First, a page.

As more business turn toward the cloud for applications and services, many are beginning to experience what is referred to as "shadow IT," a set of services and applications that are beyond the knowledge and control of corporate IT.
For some business units, the concept of shadow IT sounds like a viable solution to their IT request problems. However, shadow IT brings with it significant risks, such as lack of governance, compliance violations, policy violations and the potential loss of intellectual property.
Ironically, business managers try to justify "shadow IT" with the claim that it eliminates the need for costly corporate IT support. Yet there is such a serious danger of shadow IT causing even more costly security and compliance problems that corporate IT must get involved. Skyhigh is one of those tools corporate IT executives use to discover how big a problem shadow IT is in their organization. Then they can implement policies to bring it under control.
What's more, Skyhigh functions as a resource to calculate the ROI of cloud services, showing whether or not a particular service is economically viable for a particular business need, thanks to the service's instant analysis capability. Then Skyhigh returns control of services back to IT, by incorporating a zero footprint click control feature, which can authorize or block access to cloud services based upon policy controls.
A Closer Look at Skyhigh
Let's start with the good news. Skyhigh is a cloud-based service that requires little in the form of installation, dedicated hardware or configuration. But here is the bad news, Skyhigh is a cloud-based service that resides out on the Internet and requires access to your egress device log files to function.
However, both the good news and the bad news are subjective and depend on how the network is implemented and managed. For example, if the target network is for a multinational company, then access by a service across international borders or use of foreign data centers can become a compliance violation. On the other hand, distributed networks that already use cloud services should have no worries with using Skyhigh.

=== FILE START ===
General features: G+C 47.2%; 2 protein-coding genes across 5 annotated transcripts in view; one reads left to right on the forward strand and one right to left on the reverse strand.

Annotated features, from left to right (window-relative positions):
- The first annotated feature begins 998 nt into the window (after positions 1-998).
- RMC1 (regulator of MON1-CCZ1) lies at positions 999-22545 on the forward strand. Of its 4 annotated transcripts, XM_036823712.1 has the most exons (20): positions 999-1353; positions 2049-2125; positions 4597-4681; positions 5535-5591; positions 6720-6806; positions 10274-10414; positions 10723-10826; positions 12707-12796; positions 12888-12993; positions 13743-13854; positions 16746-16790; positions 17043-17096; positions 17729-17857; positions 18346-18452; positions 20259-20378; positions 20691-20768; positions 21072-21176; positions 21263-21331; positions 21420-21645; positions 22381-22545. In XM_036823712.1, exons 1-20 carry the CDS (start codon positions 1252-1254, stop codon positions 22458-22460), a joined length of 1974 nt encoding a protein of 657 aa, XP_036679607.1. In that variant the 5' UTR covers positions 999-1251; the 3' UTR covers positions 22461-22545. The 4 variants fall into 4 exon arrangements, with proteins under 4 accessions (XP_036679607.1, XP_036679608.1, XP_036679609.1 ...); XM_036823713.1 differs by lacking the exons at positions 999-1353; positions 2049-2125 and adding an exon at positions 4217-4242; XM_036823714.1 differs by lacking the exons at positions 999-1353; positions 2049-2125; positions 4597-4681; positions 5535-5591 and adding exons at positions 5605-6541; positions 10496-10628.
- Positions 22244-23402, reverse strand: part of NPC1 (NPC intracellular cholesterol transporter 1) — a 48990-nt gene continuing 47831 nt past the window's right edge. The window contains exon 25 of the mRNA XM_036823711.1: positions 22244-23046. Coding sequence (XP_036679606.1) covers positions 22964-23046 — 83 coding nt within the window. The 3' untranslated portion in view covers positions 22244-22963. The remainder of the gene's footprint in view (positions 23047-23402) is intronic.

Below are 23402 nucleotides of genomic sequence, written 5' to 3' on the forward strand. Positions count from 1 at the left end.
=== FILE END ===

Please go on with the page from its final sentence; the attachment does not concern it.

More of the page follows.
As a hosted service, configuration proves to be quite easy; it just comes down to providing the service with access to the various logs that track the traffic on the network. The Skyhigh platform then analyzes the log information and creates extensive analytical reports that provide insight into the cloud services that are connected to the network.
Service discovery is part of the analytics process that Skyhigh performs and gives detailed information about what Web services are in use, by whom and when. That information can be presented via drill-down screens, reports or as a combination of visual and text references that make it simple to identify if those services violate company policy, are high risk or are a threat to compliance or potential avenues for intrusions or data compromise.
Skyhigh is founded on the concept of discovery, in other words knowing what is happening on the network—at least as far as cloud services are concerned. The very concept of stealth IT has introduced hundreds, if not thousands, of cloud-based applications to the corporate network, including the more obvious applications such as Box.net, Dropbox.com and many others.
Skyhigh does an excellent job of discovering what cloud applications are actually running. While testing the product, I was able to discover dozens of cloud applications running on the test network, many of which I had forgotten about or had not even realized that they had been implemented on the network. With that in mind, Skyhigh becomes a very powerful tool to prevent data leakage and maintain compliance.